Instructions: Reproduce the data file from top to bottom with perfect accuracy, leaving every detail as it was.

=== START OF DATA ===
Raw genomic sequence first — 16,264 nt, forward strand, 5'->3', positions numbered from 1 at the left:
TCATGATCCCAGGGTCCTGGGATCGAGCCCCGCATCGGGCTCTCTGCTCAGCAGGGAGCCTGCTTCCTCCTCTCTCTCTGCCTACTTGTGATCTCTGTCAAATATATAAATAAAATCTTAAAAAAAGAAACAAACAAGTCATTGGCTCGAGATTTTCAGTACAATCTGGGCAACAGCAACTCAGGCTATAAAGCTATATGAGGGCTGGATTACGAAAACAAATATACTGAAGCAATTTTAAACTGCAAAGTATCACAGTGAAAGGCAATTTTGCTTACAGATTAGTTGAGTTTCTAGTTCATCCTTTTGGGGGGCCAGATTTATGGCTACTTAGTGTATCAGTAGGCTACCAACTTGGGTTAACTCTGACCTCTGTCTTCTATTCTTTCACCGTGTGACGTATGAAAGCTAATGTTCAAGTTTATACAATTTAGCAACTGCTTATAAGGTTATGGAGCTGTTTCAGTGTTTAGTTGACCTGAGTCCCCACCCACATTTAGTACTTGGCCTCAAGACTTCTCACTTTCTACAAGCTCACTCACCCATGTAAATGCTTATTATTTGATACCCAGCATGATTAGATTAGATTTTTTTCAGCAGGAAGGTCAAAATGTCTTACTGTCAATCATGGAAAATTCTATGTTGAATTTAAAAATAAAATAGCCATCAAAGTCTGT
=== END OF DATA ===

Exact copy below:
Raw genomic sequence first — 16,264 nt, forward strand, 5'->3', positions numbered from 1 at the left:
TCATGATCCCAGGGTCCTGGGATCGAGCCCCGCATCGGGCTCTCTGCTCAGCAGGGAGCCTGCTTCCTCCTCTCTCTCTGCCTACTTGTGATCTCTGTCAAATATATAAATAAAATCTTAAAAAAAGAAACAAACAAGTCATTGGCTCGAGATTTTCAGTACAATCTGGGCAACAGCAACTCAGGCTATAAAGCTATATGAGGGCTGGATTACGAAAACAAATATACTGAAGCAATTTTAAACTGCAAAGTATCACAGTGAAAGGCAATTTTGCTTACAGATTAGTTGAGTTTCTAGTTCATCCTTTTGGGGGGCCAGATTTATGGCTACTTAGTGTATCAGTAGGCTACCAACTTGGGTTAACTCTGACCTCTGTCTTCTATTCTTTCACCGTGTGACGTATGAAAGCTAATGTTCAAGTTTATACAATTTAGCAACTGCTTATAAGGTTATGGAGCTGTTTCAGTGTTTAGTTGACCTGAGTCCCCACCCACATTTAGTACTTGGCCTCAAGACTTCTCACTTTCTACAAGCTCACTCACCCATGTAAATGCTTATTATTTGATACCCAGCATGATTAGATTAGATTTTTTTCAGCAGGAAGGTCAAAATGTCTTACTGTCAATCATGGAAAATTCTATGTTGAATTTAAAAATAAAATAGCCATCAAAGTCTGT